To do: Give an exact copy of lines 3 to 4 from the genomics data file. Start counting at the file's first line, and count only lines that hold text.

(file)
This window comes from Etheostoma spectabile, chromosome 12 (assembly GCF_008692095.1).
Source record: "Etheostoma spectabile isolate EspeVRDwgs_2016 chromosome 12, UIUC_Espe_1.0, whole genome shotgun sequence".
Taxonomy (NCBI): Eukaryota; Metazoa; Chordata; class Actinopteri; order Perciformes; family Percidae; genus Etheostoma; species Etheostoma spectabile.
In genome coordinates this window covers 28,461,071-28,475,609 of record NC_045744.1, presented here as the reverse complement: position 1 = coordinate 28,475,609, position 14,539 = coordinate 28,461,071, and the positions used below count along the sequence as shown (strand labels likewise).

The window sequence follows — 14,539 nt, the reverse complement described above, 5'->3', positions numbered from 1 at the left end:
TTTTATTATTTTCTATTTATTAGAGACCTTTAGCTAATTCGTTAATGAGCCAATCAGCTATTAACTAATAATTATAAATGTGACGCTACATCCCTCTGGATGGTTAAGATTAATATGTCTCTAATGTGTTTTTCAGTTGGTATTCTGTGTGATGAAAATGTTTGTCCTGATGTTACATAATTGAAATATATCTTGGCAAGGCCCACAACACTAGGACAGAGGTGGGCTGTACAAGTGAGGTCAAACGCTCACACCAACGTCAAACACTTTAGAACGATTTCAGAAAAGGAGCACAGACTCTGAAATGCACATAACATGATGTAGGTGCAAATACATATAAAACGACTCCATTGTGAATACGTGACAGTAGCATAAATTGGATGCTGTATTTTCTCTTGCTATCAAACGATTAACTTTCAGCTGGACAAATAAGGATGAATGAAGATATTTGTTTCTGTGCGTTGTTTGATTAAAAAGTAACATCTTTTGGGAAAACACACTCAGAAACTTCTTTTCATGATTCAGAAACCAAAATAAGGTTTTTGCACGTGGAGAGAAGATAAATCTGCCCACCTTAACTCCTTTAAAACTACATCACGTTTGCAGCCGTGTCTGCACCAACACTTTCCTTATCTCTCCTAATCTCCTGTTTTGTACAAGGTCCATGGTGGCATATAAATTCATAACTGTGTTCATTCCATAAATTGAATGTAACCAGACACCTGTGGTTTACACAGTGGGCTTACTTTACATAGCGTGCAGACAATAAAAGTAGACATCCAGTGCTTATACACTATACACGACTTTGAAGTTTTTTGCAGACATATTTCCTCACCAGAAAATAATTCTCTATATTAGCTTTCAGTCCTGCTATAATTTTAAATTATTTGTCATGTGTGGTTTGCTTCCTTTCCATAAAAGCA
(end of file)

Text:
Taxonomy (NCBI): Eukaryota; Metazoa; Chordata; class Actinopteri; order Perciformes; family Percidae; genus Etheostoma; species Etheostoma spectabile.
In genome coordinates this window covers 28,461,071-28,475,609 of record NC_045744.1, presented here as the reverse complement: position 1 = coordinate 28,475,609, position 14,539 = coordinate 28,461,071, and the positions used below count along the sequence as shown (strand labels likewise).